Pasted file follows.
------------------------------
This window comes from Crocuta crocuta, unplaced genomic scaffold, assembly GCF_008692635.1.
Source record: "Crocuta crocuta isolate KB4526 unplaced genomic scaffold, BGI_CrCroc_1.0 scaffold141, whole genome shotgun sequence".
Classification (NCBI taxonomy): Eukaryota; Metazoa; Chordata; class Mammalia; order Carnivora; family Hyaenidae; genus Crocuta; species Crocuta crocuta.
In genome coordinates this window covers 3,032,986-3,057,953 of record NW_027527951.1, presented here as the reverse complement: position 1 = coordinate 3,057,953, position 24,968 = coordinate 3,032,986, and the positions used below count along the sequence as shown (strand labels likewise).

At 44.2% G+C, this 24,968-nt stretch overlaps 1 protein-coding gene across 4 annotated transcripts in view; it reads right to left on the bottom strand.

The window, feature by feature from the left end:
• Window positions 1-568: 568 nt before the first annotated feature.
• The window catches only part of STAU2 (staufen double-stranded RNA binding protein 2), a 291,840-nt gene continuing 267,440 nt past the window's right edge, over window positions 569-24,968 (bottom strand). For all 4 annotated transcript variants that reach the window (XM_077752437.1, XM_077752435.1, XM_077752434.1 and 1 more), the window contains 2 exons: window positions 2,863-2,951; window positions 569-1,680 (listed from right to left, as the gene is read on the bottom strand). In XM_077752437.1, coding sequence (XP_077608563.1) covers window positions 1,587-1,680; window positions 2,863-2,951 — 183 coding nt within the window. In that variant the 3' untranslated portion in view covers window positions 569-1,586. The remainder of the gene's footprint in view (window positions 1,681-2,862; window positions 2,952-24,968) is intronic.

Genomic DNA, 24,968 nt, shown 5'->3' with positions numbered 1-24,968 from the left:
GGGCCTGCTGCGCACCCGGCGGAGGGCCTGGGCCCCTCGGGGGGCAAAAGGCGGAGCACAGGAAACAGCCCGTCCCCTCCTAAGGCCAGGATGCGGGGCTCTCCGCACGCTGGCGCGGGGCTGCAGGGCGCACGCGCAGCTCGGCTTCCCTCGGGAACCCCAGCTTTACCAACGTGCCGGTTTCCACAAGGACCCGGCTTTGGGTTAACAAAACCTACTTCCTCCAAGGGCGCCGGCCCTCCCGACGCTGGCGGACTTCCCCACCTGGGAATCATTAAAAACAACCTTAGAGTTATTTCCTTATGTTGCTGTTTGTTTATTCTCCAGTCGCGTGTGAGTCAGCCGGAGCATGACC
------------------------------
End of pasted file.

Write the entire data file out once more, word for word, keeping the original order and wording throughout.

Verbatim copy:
This window comes from Crocuta crocuta, unplaced genomic scaffold, assembly GCF_008692635.1.
Source record: "Crocuta crocuta isolate KB4526 unplaced genomic scaffold, BGI_CrCroc_1.0 scaffold141, whole genome shotgun sequence".
Classification (NCBI taxonomy): Eukaryota; Metazoa; Chordata; class Mammalia; order Carnivora; family Hyaenidae; genus Crocuta; species Crocuta crocuta.
In genome coordinates this window covers 3,032,986-3,057,953 of record NW_027527951.1, presented here as the reverse complement: position 1 = coordinate 3,057,953, position 24,968 = coordinate 3,032,986, and the positions used below count along the sequence as shown (strand labels likewise).

At 44.2% G+C, this 24,968-nt stretch overlaps 1 protein-coding gene across 4 annotated transcripts in view; it reads right to left on the bottom strand.

The window, feature by feature from the left end:
• Window positions 1-568: 568 nt before the first annotated feature.
• The window catches only part of STAU2 (staufen double-stranded RNA binding protein 2), a 291,840-nt gene continuing 267,440 nt past the window's right edge, over window positions 569-24,968 (bottom strand). For all 4 annotated transcript variants that reach the window (XM_077752437.1, XM_077752435.1, XM_077752434.1 and 1 more), the window contains 2 exons: window positions 2,863-2,951; window positions 569-1,680 (listed from right to left, as the gene is read on the bottom strand). In XM_077752437.1, coding sequence (XP_077608563.1) covers window positions 1,587-1,680; window positions 2,863-2,951 — 183 coding nt within the window. In that variant the 3' untranslated portion in view covers window positions 569-1,586. The remainder of the gene's footprint in view (window positions 1,681-2,862; window positions 2,952-24,968) is intronic.

Genomic DNA, 24,968 nt, shown 5'->3' with positions numbered 1-24,968 from the left:
GGGCCTGCTGCGCACCCGGCGGAGGGCCTGGGCCCCTCGGGGGGCAAAAGGCGGAGCACAGGAAACAGCCCGTCCCCTCCTAAGGCCAGGATGCGGGGCTCTCCGCACGCTGGCGCGGGGCTGCAGGGCGCACGCGCAGCTCGGCTTCCCTCGGGAACCCCAGCTTTACCAACGTGCCGGTTTCCACAAGGACCCGGCTTTGGGTTAACAAAACCTACTTCCTCCAAGGGCGCCGGCCCTCCCGACGCTGGCGGACTTCCCCACCTGGGAATCATTAAAAACAACCTTAGAGTTATTTCCTTATGTTGCTGTTTGTTTATTCTCCAGTCGCGTGTGAGTCAGCCGGAGCATGACC